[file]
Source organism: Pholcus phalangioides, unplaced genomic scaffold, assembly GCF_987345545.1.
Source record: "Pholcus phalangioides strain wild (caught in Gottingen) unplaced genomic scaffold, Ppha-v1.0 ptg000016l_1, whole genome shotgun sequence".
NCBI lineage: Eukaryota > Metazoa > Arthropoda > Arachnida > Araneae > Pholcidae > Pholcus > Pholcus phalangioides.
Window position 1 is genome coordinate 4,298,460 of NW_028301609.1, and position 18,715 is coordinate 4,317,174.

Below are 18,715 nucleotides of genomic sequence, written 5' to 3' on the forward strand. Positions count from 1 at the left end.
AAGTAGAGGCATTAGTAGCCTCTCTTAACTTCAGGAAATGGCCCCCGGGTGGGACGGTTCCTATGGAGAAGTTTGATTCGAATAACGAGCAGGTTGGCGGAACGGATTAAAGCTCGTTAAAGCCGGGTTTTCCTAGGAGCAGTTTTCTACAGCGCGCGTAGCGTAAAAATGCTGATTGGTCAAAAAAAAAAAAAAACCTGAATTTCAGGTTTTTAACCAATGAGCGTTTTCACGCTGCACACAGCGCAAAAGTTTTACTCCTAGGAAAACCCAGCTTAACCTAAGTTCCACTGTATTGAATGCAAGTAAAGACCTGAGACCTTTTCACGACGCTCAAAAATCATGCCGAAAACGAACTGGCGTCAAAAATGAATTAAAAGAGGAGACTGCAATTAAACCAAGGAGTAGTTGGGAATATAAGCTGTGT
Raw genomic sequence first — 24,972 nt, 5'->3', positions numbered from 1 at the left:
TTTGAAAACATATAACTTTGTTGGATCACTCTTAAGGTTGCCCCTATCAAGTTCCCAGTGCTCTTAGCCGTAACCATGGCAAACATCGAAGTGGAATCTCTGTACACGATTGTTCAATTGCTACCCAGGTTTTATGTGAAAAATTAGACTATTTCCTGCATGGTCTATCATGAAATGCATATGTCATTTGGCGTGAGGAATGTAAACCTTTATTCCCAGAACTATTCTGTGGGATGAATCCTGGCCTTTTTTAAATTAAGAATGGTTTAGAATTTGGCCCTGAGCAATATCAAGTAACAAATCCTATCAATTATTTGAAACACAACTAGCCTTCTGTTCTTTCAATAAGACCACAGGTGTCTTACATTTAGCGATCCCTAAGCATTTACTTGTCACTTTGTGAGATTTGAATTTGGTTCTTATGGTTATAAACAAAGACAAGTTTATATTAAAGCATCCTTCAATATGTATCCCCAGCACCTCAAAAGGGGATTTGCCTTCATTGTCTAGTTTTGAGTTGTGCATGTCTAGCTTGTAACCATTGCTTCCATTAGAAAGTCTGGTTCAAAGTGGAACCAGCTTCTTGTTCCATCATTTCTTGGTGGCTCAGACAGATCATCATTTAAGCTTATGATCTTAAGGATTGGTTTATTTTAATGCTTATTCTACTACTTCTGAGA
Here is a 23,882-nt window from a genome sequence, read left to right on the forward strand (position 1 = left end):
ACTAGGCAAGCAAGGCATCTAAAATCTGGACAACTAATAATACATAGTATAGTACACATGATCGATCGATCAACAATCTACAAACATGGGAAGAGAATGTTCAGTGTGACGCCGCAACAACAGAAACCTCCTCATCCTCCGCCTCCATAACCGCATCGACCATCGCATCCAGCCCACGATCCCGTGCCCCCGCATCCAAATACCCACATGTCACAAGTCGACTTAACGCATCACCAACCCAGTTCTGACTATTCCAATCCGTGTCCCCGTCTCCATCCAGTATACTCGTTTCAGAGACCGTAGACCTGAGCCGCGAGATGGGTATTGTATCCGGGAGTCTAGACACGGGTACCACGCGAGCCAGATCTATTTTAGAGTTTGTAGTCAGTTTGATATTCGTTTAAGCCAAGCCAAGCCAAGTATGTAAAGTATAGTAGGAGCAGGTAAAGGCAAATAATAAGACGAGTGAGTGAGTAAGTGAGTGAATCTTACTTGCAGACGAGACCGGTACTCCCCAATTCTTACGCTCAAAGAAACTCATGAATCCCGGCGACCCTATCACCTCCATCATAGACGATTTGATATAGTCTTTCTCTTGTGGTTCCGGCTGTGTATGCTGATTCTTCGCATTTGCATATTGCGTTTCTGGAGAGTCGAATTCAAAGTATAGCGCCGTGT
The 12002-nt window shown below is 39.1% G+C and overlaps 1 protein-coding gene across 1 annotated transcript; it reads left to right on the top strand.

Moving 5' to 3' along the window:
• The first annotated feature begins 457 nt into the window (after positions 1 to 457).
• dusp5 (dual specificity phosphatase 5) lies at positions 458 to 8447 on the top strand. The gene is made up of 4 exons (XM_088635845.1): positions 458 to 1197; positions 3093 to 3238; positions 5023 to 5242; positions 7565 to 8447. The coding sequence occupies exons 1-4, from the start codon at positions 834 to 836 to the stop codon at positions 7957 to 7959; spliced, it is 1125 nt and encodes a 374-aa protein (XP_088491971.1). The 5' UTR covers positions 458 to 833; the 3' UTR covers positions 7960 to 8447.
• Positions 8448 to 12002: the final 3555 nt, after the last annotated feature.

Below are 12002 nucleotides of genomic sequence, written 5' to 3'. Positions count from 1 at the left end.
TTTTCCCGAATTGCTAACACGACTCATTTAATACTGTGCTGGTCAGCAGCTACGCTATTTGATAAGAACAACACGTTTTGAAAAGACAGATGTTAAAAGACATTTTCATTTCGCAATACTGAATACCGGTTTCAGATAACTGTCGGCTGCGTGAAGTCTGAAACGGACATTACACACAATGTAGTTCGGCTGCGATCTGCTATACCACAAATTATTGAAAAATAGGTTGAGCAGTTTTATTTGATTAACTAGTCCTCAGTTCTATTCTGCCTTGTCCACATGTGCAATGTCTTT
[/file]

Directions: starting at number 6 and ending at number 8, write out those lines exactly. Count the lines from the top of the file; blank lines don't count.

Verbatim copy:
AAGTAGAGGCATTAGTAGCCTCTCTTAACTTCAGGAAATGGCCCCCGGGTGGGACGGTTCCTATGGAGAAGTTTGATTCGAATAACGAGCAGGTTGGCGGAACGGATTAAAGCTCGTTAAAGCCGGGTTTTCCTAGGAGCAGTTTTCTACAGCGCGCGTAGCGTAAAAATGCTGATTGGTCAAAAAAAAAAAAAAACCTGAATTTCAGGTTTTTAACCAATGAGCGTTTTCACGCTGCACACAGCGCAAAAGTTTTACTCCTAGGAAAACCCAGCTTAACCTAAGTTCCACTGTATTGAATGCAAGTAAAGACCTGAGACCTTTTCACGACGCTCAAAAATCATGCCGAAAACGAACTGGCGTCAAAAATGAATTAAAAGAGGAGACTGCAATTAAACCAAGGAGTAGTTGGGAATATAAGCTGTGT
Raw genomic sequence first — 24,972 nt, 5'->3', positions numbered from 1 at the left:
TTTGAAAACATATAACTTTGTTGGATCACTCTTAAGGTTGCCCCTATCAAGTTCCCAGTGCTCTTAGCCGTAACCATGGCAAACATCGAAGTGGAATCTCTGTACACGATTGTTCAATTGCTACCCAGGTTTTATGTGAAAAATTAGACTATTTCCTGCATGGTCTATCATGAAATGCATATGTCATTTGGCGTGAGGAATGTAAACCTTTATTCCCAGAACTATTCTGTGGGATGAATCCTGGCCTTTTTTAAATTAAGAATGGTTTAGAATTTGGCCCTGAGCAATATCAAGTAACAAATCCTATCAATTATTTGAAACACAACTAGCCTTCTGTTCTTTCAATAAGACCACAGGTGTCTTACATTTAGCGATCCCTAAGCATTTACTTGTCACTTTGTGAGATTTGAATTTGGTTCTTATGGTTATAAACAAAGACAAGTTTATATTAAAGCATCCTTCAATATGTATCCCCAGCACCTCAAAAGGGGATTTGCCTTCATTGTCTAGTTTTGAGTTGTGCATGTCTAGCTTGTAACCATTGCTTCCATTAGAAAGTCTGGTTCAAAGTGGAACCAGCTTCTTGTTCCATCATTTCTTGGTGGCTCAGACAGATCATCATTTAAGCTTATGATCTTAAGGATTGGTTTATTTTAATGCTTATTCTACTACTTCTGAGA